Since reading Laurel Neme’s 2009 Animal Investigators: How the World’s First Wildlife Forensics Lab is Catching Poachers, Solving Crimes, and Saving Endangered Species and learning that there are 5000 Drug Enforcement Agency (DEA) agents and just 200 Fish and Wildlife Service (FWS) agents in the United States, I have been shocked but not surprised at the disparity of law enforcement resources put towards drug trafficking and wildlife trafficking respectively.
The notion struck me again recently reading the United Nation’s 2010 World Drugs Report, which estimates that there are 200 million drug users worldwide. With a world population over 7 billion, it doesn’t seem like that many people. Arguably the 200 million + people are willingly engaged in this behaviour and admittedly the health and social impacts upon themselves, family, friends, and society is worthy of addressing.
There is also, as mentioned in previous ‘posts’, a disturbing level of violence associated with the drug trade as is evident by the murder rate in Mexico in connection to the drug trade and cartels. Yet that being said, wildlife trafficking is arguably more violent and involves more people.
For instance, a booming part of the illegal wildlife trade is the illicit trade in traditional Asian, particularly Chinese, medicines: the practice of using wildlife, a significant proportion of which are endangered or threatened, in medicine is popular throughout China, East, South and Southeast Asia, which conservatively could be 1 billion people. This results in the death and suffering of thousands if not tens of thousands of innocent non-human animal victims.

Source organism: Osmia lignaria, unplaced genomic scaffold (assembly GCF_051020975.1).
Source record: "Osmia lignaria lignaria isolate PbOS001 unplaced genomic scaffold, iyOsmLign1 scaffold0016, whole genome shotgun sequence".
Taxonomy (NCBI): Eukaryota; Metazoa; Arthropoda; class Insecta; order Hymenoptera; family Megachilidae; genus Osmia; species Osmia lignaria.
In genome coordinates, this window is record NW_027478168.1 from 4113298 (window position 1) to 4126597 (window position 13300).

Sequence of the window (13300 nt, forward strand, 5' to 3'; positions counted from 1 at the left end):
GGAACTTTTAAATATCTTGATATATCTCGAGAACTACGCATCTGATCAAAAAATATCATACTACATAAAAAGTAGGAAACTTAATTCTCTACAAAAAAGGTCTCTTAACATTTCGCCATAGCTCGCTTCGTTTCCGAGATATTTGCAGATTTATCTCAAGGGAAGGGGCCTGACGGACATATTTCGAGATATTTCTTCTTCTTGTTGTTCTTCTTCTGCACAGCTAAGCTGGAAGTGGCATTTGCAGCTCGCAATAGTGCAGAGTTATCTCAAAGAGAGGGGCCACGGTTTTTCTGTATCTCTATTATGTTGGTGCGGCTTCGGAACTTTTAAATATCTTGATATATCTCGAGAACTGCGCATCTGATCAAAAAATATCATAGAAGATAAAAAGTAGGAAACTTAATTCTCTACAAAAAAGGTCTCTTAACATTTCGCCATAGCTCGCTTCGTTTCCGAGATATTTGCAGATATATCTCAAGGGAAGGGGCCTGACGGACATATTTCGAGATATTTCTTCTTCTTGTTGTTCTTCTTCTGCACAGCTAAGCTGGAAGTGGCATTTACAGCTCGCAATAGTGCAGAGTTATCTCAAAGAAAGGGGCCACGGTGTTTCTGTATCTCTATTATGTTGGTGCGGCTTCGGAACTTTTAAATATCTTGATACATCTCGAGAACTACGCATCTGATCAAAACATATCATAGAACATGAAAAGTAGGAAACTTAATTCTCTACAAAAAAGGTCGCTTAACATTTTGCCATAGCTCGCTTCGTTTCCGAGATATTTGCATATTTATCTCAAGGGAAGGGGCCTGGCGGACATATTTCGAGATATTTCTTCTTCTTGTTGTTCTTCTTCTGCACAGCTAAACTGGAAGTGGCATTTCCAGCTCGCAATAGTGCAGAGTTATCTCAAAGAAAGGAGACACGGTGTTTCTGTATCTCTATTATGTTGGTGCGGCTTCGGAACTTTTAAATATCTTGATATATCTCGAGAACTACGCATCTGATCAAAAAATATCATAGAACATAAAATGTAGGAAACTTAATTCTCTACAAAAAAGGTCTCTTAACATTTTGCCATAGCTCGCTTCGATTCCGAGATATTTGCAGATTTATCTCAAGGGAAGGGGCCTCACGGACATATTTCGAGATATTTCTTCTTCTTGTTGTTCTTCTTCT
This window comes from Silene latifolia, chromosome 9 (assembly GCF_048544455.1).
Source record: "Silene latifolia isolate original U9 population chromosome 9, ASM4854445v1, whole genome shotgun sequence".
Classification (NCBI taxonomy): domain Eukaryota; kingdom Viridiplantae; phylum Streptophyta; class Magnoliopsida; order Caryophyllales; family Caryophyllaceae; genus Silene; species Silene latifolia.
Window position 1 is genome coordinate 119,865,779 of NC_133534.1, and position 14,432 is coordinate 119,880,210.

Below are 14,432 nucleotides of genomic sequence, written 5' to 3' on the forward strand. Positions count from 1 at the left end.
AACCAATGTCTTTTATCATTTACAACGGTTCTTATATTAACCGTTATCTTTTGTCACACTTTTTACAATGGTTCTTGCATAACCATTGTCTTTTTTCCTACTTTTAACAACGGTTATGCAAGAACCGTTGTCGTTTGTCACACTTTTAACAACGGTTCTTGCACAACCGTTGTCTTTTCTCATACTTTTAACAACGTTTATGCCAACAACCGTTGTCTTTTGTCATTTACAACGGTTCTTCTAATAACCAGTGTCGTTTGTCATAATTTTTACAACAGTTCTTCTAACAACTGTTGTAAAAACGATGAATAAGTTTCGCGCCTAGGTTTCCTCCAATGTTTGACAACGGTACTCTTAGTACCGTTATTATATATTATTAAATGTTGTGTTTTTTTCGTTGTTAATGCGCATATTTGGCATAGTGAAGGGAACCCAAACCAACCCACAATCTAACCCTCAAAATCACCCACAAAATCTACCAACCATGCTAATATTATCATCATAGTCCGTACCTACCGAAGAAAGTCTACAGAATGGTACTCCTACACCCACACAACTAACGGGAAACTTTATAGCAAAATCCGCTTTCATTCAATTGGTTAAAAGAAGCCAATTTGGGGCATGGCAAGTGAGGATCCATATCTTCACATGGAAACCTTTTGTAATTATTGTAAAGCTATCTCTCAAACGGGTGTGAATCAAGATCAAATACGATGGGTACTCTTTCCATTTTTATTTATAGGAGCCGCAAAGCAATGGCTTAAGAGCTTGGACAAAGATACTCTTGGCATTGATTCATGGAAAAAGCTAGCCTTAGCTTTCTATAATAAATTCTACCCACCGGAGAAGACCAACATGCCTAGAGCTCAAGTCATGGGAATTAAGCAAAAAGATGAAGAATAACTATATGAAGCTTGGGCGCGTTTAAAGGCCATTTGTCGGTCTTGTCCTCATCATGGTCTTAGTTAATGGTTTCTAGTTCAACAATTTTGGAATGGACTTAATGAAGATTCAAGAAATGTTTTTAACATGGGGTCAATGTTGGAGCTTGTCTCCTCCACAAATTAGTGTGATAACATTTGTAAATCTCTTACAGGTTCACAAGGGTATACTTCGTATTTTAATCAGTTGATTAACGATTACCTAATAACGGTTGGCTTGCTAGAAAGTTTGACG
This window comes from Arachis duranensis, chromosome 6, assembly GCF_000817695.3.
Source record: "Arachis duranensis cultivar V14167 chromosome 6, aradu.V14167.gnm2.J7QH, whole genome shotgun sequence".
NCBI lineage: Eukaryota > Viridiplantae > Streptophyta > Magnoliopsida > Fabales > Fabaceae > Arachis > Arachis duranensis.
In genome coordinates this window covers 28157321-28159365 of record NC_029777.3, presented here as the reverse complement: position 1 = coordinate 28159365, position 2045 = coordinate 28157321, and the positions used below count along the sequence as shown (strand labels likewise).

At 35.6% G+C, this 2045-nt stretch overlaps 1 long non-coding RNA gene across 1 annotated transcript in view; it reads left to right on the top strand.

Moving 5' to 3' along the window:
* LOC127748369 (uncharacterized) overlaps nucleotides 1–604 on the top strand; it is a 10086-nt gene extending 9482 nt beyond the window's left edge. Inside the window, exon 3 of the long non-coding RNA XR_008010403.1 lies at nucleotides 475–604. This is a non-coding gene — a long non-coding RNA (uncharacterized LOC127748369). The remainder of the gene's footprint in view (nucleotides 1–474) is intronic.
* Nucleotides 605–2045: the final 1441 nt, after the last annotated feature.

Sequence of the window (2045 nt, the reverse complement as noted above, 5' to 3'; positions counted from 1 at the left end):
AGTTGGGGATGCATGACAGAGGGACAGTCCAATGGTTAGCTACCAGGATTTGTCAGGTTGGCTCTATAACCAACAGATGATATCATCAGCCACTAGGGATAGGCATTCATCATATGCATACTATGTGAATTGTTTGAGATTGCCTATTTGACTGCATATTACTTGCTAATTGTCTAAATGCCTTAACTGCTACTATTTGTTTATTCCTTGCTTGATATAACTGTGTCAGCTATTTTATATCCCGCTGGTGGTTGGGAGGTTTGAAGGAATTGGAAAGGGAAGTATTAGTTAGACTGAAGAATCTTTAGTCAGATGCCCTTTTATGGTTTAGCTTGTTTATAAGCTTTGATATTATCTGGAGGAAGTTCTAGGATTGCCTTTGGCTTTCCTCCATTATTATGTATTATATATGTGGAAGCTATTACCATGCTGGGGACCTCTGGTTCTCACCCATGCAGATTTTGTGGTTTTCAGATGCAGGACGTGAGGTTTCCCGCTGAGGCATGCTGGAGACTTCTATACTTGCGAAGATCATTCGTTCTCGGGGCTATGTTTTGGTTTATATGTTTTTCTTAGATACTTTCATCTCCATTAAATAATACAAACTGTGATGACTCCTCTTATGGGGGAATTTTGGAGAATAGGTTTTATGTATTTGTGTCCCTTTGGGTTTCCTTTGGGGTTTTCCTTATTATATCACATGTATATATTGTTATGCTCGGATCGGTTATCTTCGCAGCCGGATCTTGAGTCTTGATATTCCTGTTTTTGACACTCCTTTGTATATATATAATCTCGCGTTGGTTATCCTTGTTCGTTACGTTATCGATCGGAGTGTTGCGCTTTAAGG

And this is just one aspect of the trade: it doesn’t include food, pets, timber, and decorative items, which are also in demand by possibly millions or tens of millions people. The number of people profiting from the illegal wildlife trade is potentially higher than that of the drug trade as well.
Recently INTERPOL and its partners completed Operation CAGE, a law enforcement operation targeting the illegal trade of birds from Central and South America to Europe. The co-ordinated effort resulted in nearly 4000 arrests around the world. Again, this is one part of a vast illicit trade and again in terms of violence 8700 birds and other non-human animals were recovered, yet inevitably many were already dead and many will not be able to be returned to the wild.
There needs to be an immediate rethinking of law enforcement priorities as tens of thousands of non-human animals suffer and die because of the illegal wildlife trade and our environment is destroyed to meet this demand. Shouldn’t we focus our efforts on helping the planet and our fellow inhabitants rather than continuing to spend time and resources on a proven useless effort to police the drug trade?
Dr Tanya Wyatt, Acting Principal Lecturer in Criminology, Northumbria University